World Voyage 5

Nothing Will Ever Be The Same

To say that this voyage feels over, three weeks after arriving back in Lunenburg, 14 months after the voyage began, would be a falsehood. To say that anyone who was crew during the 5th World Circumnavigation Voyage can yet explain what we saw, what we felt, what we experienced, would be untrue. The Captain warned us of this reality. He warned us it would take months before we can even begin to tell the stories that beg to be told; before we realize that nothing will ever be the same. Being somewhat of an authority on the subject, we believed him, of course. Yet to experience it for ourselves was something none of us could have prepared for…

On the morning of June 18th, after a good passage mostly under sail from Bermuda we had dropped anchor in Rose Bay Nova Scotia, mere miles from the mouth of Lunenburg harbour. Knowing that the inevitable task of clearing into Canada still awaited us, we opted to do so far enough away from our loved ones already gathering. And customs & immigration Canada agreed. The process was a potentially lengthy one and the general consensus was that it would be much more distracting within eyesight of all those welcoming arms. Far better, we felt, to sail triumphantly into the harbour, get moored all ready to greet the crowd without apparent delay.

In had been a good six day sail from Bermuda. As the Captain wrote in a previous Captain’s Log, we did encounter a squall or two. Fortunately they came from the west and the south, helping to push us up the coast toward Nova Scotia, aiding our journey home. North of Bermuda the weather had seemed to make a seasonal shift overnight – from hot summer in shorts and t-shirts into fall – though we knew that true fall was still months away. Out of the tropics for the first time in months, we adapted to the temperature drop by unpacking our blankets and donning wool sweaters. It had been a long time since any of us had felt even remotely cold, and most relished it, sort of…

The forecast had called for rain on June 18th, but as we waved goodbye to the Canadian officials after clearing in and hauled up the anchor, the sky remained overcast but dry. The air was thick with anticipation as we sailed down the few remaining miles of coastline. Some of the crew stood by the rails, craning their necks as they searched for familiar landmarks. Others couldn’t contain their excitement. All stood ready to handle sail. The Captain said the ship required our FULL attention until AFTER we were tied up properly. The wind had picked up throughout the morning and while the Captain is quite familiar with docking the ship in Lunenburg, a stiff breeze from the wrong direction would complicate the task exponentially.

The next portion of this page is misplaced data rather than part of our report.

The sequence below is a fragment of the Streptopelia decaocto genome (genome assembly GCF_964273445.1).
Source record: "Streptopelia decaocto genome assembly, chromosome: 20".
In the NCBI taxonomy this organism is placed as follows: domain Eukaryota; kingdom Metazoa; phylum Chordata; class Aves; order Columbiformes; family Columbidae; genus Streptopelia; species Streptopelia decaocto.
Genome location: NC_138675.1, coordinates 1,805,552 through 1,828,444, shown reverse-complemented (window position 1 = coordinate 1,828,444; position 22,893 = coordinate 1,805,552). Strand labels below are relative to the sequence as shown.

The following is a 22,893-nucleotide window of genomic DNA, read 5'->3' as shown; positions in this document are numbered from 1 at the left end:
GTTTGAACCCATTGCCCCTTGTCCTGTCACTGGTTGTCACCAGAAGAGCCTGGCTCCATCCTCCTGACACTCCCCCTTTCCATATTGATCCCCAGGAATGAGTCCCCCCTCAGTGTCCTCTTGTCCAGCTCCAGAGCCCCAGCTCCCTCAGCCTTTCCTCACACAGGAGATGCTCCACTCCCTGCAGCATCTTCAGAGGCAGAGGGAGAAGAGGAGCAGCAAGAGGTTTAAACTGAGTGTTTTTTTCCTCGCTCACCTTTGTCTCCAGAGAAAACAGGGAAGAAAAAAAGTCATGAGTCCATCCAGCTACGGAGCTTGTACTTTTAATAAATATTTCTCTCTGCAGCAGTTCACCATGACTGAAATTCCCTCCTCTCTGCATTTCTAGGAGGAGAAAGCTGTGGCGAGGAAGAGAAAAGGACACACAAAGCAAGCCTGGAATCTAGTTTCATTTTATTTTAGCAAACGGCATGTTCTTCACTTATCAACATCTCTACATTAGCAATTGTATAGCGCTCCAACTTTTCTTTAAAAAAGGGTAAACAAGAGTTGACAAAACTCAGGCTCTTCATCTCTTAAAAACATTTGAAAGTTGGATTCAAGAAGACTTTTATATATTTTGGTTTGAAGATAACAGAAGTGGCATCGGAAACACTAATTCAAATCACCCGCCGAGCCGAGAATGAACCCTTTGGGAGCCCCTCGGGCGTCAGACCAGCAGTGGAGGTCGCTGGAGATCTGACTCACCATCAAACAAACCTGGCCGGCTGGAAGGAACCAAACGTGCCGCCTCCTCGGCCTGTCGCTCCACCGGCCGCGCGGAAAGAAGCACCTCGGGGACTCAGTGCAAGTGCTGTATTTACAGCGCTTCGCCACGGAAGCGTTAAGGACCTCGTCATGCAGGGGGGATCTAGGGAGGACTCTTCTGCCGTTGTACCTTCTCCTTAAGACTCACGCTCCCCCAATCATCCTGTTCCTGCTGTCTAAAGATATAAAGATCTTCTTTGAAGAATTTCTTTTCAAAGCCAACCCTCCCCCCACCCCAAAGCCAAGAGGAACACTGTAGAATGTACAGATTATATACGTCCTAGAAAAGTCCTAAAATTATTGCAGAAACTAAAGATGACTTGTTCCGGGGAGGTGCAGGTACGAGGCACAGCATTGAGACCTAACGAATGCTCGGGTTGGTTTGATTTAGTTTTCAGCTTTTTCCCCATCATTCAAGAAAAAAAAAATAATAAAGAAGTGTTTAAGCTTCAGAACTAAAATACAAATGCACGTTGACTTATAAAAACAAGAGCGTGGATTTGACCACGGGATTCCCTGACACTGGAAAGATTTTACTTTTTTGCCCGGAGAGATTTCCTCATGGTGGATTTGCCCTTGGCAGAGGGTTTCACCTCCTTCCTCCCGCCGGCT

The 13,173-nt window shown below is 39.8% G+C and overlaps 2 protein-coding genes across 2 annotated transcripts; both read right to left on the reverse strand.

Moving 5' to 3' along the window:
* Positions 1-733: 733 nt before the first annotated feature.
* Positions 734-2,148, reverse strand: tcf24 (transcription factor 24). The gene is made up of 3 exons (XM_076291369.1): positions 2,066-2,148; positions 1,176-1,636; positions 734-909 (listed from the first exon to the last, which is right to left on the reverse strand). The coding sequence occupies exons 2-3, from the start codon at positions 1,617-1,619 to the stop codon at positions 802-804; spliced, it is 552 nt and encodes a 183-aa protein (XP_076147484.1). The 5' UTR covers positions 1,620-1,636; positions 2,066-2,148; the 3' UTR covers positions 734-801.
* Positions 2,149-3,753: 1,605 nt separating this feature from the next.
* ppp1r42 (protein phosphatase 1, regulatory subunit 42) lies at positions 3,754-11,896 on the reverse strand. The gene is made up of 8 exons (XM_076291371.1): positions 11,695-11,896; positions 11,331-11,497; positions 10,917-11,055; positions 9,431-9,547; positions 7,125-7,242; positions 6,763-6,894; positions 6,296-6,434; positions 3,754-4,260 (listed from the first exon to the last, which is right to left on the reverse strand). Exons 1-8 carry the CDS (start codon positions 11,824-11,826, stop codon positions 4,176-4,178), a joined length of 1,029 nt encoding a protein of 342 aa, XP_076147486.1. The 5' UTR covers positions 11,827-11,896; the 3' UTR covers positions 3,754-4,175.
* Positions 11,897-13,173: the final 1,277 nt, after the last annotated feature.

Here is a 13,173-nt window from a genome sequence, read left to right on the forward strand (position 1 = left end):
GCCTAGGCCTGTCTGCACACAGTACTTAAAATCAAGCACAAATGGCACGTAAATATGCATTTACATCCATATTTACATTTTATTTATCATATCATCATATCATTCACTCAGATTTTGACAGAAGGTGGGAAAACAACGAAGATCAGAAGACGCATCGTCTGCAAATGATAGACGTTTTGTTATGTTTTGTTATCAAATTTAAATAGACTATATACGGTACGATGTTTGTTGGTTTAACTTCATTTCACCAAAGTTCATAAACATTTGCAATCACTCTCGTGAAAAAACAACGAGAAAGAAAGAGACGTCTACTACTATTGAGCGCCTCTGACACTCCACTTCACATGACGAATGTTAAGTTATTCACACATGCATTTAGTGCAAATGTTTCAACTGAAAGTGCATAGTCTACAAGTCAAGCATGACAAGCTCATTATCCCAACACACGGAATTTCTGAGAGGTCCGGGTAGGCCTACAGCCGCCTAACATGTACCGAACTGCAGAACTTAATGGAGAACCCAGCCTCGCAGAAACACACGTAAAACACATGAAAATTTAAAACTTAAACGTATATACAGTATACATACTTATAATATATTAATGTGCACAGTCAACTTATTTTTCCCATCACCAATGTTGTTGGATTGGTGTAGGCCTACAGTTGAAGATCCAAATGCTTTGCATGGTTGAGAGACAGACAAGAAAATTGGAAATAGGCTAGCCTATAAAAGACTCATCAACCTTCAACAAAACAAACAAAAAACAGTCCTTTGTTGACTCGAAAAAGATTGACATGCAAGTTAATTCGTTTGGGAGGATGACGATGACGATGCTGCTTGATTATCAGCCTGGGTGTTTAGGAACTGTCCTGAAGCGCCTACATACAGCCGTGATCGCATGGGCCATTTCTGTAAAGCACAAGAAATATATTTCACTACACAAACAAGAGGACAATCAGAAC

Sophie was at the helm and as we grew closer and could see the pretty town around the corner and began to take in sail. The ship had grown silent, but for small seas along the waterline and the Captain’s orders, called and repeated, “Take in the royals!”, “Take in the spanker!” “Midships!”

Several local boats had come out to greet the ship and a convoy of supporters followed us as we rounded Battery Point and Lunenburg harbour opened up before us. An incredibly vibrant and picturesque town, Lunenburg seemed all the more alive with colour due to the reality of the day. We had come full circle. We had come home. The voyage, or at least the sailing part of it, was almost over.

We heard them before we saw them – the cheering was almost deafening. The community had shown up en masse. Our families and friends held banners and screamed our names, their bodies filling two community docks. Ships horns going off up and down the docks. We smiled and waved back, but the moment seemed almost dreamlike, but for the goosebumps on our skin and the butterflies most of us felt. I was almost thankful for the nausea, for it rooted me to the reality of the tasks at hand. We still had a barque to dock and secure. We were still crew on the Picton Castle and that felt very real indeed.

After the ship was secured, there were the inevitable tearful embraces. Even to write this brings back the raw emotions of that day… and yet, as I mentioned at the beginning of this log, my descriptive words are still missing. Most of the crew have left by now. The sails and most of the lines have been sent down and stored for inspection and/or repair. The ship is still my home for now, though in the mornings I am greeted by a crew of 5, not 50. What I do know is that the Captain was right. This journey did not end when the World Voyage came to an end. This voyage will continue in the way we now look at the world; in the ways we will now treat those around us; in the ways we approach the next challenge in our lives. My brother, who has also sailed around the world on the Picton Castle, hugged me upon my return and said, “I’m sorry, but now you understand.” I think that I do. Nothing will ever be the same.